What's important to know about breastfeeding?
Breast milk is a specific food of the human species.
The milk changes its composition in time, according to the child's needs:
Initially, the colostrum contains antibodies for the child's immature imune system, then mature milk contains nutritious substances perfectly balanced to the infant's needs; this nutrition is adapted to the new born's still immature digestive system.
Mature milk first satifies thirst, then hunger.
It is at optimal temperature, sterile, ready at any moment, exactly in the desired quantity and comes with the comfort of the mother's embrace.
If at first you have difficulty breastfeeding, or you want to get informed and ready for breastfeeding, the Support for refugee women program can help guide you toward the counselling and prenatal education services that you need, no matter where in Romania you live.
Trust in yourself
Breastfeeding is learned, and sometimes it can be very hard on you, or tiering to go on breastfeeding. The IBCLC Breastfeeding consultants can offer you support and a plan for the following period.
Sometimes you need to receive a lot of support and recommendations based on evidence, to recover your confidence in your own strength.
Sometimes breastfeeding can't be exclusive and you will receive solutions for completing the breastfeeding diet with formula. Other times, breastfeeding doesn't happen at all and this can affect you if you wish to breastfeed.
The call centre available at +40724772211 can be useful to you regardless of if you need a IBCLC consultant for breastfeeding, a midwife or a psychologist.
It helps with optimal development of the brain, digestive system and sight.
Protects from unwanted infections because of a lack of preparation and because of the antibodies present in it.
Protects from allergies.
Lowers the risk of obesity.
Lowers the risk of some diseases (rickets, lymphoma, diabetes) and the risk of sudden death.
Maternal milk is the ideal model that powdered milk formula strives for.
For the mother
Helps with the contraction of the uterus post birth and lowers the risk of post partum depression.
Helps with loss of extra pregnancy weight.
Lowers the risk of breast and ovarian cancer.
Helps with creating a bond between infant and mother.
Has a contraceptive effect.
Lowers the risk of osteoporosis.
The mother can travel with ease and no money spent on formula, baby bottles, spout cups, pacifiers.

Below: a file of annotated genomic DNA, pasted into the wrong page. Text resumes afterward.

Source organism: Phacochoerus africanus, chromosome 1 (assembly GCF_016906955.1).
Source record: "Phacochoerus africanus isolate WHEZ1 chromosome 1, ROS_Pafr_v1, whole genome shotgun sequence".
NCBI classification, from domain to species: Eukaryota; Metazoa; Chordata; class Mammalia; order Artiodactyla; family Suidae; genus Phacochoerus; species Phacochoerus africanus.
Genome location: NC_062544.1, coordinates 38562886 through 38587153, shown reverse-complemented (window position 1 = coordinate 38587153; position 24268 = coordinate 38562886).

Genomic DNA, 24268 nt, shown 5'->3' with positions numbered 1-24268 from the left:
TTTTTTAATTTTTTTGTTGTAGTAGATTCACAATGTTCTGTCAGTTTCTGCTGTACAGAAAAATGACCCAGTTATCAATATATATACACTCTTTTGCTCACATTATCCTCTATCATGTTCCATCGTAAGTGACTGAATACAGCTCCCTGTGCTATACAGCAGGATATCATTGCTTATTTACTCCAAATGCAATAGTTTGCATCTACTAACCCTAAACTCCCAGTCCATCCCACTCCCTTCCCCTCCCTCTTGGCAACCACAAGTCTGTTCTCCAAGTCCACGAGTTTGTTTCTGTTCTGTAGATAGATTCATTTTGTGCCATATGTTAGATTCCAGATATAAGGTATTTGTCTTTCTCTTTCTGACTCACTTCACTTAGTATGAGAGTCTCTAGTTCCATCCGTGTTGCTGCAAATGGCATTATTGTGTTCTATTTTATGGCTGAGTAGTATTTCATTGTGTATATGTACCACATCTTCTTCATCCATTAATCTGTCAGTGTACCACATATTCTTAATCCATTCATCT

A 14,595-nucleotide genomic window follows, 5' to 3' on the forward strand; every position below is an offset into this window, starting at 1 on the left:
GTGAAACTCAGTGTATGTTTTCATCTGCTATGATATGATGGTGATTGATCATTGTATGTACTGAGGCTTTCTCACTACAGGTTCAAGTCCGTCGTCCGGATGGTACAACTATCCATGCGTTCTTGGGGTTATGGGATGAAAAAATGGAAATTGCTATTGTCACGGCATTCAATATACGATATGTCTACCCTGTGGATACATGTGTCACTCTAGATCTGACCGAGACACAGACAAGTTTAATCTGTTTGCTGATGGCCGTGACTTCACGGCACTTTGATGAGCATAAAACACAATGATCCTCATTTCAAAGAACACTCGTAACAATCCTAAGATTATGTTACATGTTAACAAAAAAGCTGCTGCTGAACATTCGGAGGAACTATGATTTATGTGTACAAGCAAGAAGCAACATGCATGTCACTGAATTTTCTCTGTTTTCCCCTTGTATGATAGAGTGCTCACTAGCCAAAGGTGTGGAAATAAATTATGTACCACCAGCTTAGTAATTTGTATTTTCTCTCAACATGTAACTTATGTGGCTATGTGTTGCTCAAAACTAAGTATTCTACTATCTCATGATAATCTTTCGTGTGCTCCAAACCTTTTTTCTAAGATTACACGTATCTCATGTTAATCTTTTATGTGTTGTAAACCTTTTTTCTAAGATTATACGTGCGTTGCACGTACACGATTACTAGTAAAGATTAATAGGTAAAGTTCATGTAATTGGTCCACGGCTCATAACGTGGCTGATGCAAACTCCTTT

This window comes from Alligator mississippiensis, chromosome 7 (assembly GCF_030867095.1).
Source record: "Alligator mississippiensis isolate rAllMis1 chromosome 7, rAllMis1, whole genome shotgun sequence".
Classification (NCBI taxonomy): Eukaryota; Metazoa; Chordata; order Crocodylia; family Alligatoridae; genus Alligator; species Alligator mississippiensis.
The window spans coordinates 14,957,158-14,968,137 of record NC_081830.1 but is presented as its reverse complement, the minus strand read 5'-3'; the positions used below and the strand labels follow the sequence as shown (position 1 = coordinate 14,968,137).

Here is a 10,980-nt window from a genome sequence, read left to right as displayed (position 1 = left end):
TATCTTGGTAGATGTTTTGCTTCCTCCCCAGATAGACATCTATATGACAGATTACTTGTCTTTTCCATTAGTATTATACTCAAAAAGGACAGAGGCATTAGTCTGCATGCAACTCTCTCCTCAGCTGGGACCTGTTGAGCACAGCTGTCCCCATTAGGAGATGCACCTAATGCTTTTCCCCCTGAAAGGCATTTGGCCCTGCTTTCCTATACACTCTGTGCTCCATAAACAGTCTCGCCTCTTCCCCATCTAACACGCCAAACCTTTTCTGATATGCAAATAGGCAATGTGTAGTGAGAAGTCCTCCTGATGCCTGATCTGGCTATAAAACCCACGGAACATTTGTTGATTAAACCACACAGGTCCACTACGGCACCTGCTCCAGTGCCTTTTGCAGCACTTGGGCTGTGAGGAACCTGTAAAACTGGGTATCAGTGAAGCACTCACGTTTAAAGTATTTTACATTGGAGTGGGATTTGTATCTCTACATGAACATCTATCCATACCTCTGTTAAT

Less frequent illness and saves time spent on the procurement and preparation of formula and baby cup sterilisation
Exclusive breastfeeding for 6 months + vitamin D.
Maternal milk should be the staple food for the first year of life.
Breastfeeding can continue for up to 2 years and beyond.
Newborns under 1000 g or 32 weeks
Congenital metabolic diseases
Psychosis, eclampsia, shock
Certain medication, very rarely
Hospitals that respect the Friend of the Child Standard should:
- Display a written policy regarding breastfeeding
- Newborns don't receive other food or liquids
- The staff is trained
- Pregnant women are informed well in advance
- Breastfeeding starts from the first 30-60 minutes after birth
- Support for breastfeeding and maintenance of milk secretion
- Without pacifiers or spout cups
- Breastfeeding on demand
- Breastfeeding support groups
In Romania, the Standard for Friend of the Child hospitals is not implemented nor coordinated by the Ministry of Health, it is under the aegis of the National Management Authority for Quality in Health. Presently, very few maternity hospitals meet this Standard, so it is expected that you'll find little support for breastfeeding within them.
Advice for future mothers
Brestfeed the child as soon as possible after birth; the ideal period is the first hour after birth (the child is alert)
Ensure the correct position of the child at your breast, with the mouth wide open, lips parted, attachment and suction from the brest not nipple and ear/shoulder/hip aligned
Breastfeed on demand (requires rooming-in)
Avoid silicon-made guards, "shells", baby/sippy cups and pacifiers
Breastfeeding on demand is one of the main factors that help with the maintenance of optimal lactate secretion.
There's no correct time for breastfeeding, nor fixed quantity of milk.
The baby can be fed however often it wants to, no fewer than 8 meals/24 hours.
They can suck from 10 minutes to an hour.
Until they gain back the weight form birth (between 10 to 14 days) they need to be fed up to a maximum of 4 hours.
They can eat only a few mililiters per meal, then 200 ml the next.
The child knows how much milk they need and when they need it.
The advantages of breastfeeding on demand:
The lactal secretion kicks in more quickly
The child loses less weight
Breast angulation is more rare
The technique of sucking is easier learned
The chances of prolonged breastfeeding get better
The mother-child bonding is facilitated